FileServe is the latest cyberlocker to run into trouble in court. This week the Virgin Islands-based company was named in a lawsuit filed in a California federal court by Cowslip Film Partners, the makers of the indie movie American Cowslip.
The movie producers accuse FileServe of a wide variety of copyright related offenses, including inducement and contributory infringement. According to the complaint FileServe’s business is based on selling subscriptions to pirated material.
“FileServe is a website that sells access to large amounts of unauthorized intellectual property to the public, including California residents, without paying the rightful owners of that property,” the filmmakers write.
“FileServe is aware that its websites are being used as a vehicle to illegally copy and distribute large amounts of infringing materials. Because it charges membership fees for immediate access to the copyrighted materials stored on its servers, it is a distributor and seller of pirated materials.”
Under this general characterization pretty much every cloud hosting service could be branded a ‘pirate site’. The producers add, however, that they have advised FileServe that it was offering infringing copies, but that the infringements continued nonetheless.
“Between March 31, 2011 and February 7, 2012 Cowslip sent FileServe notices by letter and email advising FileServe that it was infringing upon Cowslip’s copyright in the work. Despite such notices, defendants’ infringements did not cease,” they write in the complaint.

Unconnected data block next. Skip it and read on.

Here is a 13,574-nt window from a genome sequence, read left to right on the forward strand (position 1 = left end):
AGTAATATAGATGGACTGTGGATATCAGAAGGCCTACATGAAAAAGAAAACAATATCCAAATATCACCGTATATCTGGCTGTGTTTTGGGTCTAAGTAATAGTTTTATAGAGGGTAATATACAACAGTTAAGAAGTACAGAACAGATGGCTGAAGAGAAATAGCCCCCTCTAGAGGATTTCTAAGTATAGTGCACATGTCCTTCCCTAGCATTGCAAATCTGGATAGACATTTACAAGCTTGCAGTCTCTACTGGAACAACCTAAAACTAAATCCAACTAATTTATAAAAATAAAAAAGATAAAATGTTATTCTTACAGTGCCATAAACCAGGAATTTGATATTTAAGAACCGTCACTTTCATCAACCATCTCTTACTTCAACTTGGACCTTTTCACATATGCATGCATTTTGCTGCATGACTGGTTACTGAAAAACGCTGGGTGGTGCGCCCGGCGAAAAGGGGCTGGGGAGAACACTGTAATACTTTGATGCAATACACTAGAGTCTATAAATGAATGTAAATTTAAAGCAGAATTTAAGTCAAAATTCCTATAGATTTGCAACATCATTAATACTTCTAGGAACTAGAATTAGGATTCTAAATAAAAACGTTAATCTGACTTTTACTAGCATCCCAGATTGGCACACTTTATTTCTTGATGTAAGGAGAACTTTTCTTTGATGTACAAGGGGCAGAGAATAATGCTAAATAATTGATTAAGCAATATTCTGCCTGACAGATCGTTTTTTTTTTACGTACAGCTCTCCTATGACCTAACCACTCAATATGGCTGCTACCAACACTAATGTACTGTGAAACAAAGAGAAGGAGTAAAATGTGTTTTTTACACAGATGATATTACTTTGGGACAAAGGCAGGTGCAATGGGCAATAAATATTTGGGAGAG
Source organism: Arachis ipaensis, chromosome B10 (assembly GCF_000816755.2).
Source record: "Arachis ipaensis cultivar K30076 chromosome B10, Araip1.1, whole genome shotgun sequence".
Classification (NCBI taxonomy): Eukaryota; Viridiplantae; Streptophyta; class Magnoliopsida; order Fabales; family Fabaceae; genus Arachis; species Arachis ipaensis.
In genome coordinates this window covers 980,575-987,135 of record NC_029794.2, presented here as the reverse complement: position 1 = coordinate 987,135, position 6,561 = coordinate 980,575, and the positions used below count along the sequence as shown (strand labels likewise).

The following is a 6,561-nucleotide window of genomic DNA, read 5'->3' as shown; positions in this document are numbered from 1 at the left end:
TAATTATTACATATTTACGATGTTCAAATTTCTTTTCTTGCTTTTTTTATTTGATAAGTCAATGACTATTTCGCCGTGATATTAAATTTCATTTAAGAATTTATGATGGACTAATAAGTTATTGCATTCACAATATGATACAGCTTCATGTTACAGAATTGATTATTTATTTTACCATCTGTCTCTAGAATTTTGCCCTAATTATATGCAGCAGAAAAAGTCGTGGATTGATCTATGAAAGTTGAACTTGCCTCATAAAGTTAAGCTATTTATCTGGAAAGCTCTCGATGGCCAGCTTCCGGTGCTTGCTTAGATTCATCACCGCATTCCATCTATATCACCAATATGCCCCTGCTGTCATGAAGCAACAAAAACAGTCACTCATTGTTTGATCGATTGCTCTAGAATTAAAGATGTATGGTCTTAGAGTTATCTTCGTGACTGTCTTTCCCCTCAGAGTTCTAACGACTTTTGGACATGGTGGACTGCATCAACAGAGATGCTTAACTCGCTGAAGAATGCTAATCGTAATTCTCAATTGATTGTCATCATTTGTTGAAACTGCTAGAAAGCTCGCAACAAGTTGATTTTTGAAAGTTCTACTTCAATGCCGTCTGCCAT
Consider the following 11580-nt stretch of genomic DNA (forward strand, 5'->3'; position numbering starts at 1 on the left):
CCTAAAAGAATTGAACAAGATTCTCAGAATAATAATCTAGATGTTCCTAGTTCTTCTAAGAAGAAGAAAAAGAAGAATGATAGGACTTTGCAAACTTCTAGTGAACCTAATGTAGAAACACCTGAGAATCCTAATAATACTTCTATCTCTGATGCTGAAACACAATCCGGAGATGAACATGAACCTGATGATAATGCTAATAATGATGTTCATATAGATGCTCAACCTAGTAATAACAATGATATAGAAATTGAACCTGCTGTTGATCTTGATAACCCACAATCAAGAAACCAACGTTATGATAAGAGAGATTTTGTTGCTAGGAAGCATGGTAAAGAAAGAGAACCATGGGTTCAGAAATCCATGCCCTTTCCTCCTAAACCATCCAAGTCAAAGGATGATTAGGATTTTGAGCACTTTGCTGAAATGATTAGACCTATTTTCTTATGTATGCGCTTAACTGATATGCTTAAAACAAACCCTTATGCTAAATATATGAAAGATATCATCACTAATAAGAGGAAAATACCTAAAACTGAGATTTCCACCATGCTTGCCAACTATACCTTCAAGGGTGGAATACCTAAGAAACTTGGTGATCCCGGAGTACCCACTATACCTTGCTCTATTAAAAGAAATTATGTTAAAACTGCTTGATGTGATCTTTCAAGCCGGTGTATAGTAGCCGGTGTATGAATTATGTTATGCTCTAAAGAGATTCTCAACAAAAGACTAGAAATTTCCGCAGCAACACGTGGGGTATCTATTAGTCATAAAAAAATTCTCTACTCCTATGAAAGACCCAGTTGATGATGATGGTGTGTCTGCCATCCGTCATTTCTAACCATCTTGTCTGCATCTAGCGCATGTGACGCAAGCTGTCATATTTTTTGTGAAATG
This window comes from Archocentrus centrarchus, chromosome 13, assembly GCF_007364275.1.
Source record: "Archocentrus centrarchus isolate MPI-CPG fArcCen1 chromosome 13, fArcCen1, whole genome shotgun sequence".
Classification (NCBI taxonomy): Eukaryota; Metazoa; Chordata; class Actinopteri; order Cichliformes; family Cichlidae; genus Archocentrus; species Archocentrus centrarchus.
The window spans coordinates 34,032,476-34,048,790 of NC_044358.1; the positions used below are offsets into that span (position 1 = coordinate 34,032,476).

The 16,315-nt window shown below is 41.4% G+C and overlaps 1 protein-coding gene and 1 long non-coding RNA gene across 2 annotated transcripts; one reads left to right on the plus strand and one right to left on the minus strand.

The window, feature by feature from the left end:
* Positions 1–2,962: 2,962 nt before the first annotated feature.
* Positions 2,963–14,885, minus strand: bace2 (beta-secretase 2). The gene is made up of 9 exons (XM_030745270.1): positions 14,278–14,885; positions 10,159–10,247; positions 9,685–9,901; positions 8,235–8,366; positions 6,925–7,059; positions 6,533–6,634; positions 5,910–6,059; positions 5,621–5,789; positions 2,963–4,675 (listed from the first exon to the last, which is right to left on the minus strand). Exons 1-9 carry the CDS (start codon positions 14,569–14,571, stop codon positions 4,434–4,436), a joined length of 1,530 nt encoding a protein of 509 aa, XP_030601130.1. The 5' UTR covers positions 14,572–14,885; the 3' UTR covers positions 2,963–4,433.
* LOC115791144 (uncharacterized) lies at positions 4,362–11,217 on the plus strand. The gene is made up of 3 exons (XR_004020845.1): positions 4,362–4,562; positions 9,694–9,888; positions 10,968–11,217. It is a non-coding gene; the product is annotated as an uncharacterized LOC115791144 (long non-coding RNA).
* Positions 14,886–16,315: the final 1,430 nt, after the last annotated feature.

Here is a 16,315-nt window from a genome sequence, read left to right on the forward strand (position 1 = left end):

Whether these notices where in the form of proper DMCA takedown requests and whether specific files were pointed out is unknown.
Cowslip Film Partners believes that FileServe is responsible for the distribution of the pirated copies and demands a jury trial. The movie producers want to see $1,000,000 in damages as well as the maximum $150,000 in statutory damages for each infringement.
The current lawsuit does come as a surprise considering that the cyberlocker no longer allows users to share files in public. Immediately after the Megaupload raids last year the company changed its policy to only allow users to download files they have uploaded themselves.
Whether this will change anything for the pending case has yet to be seen.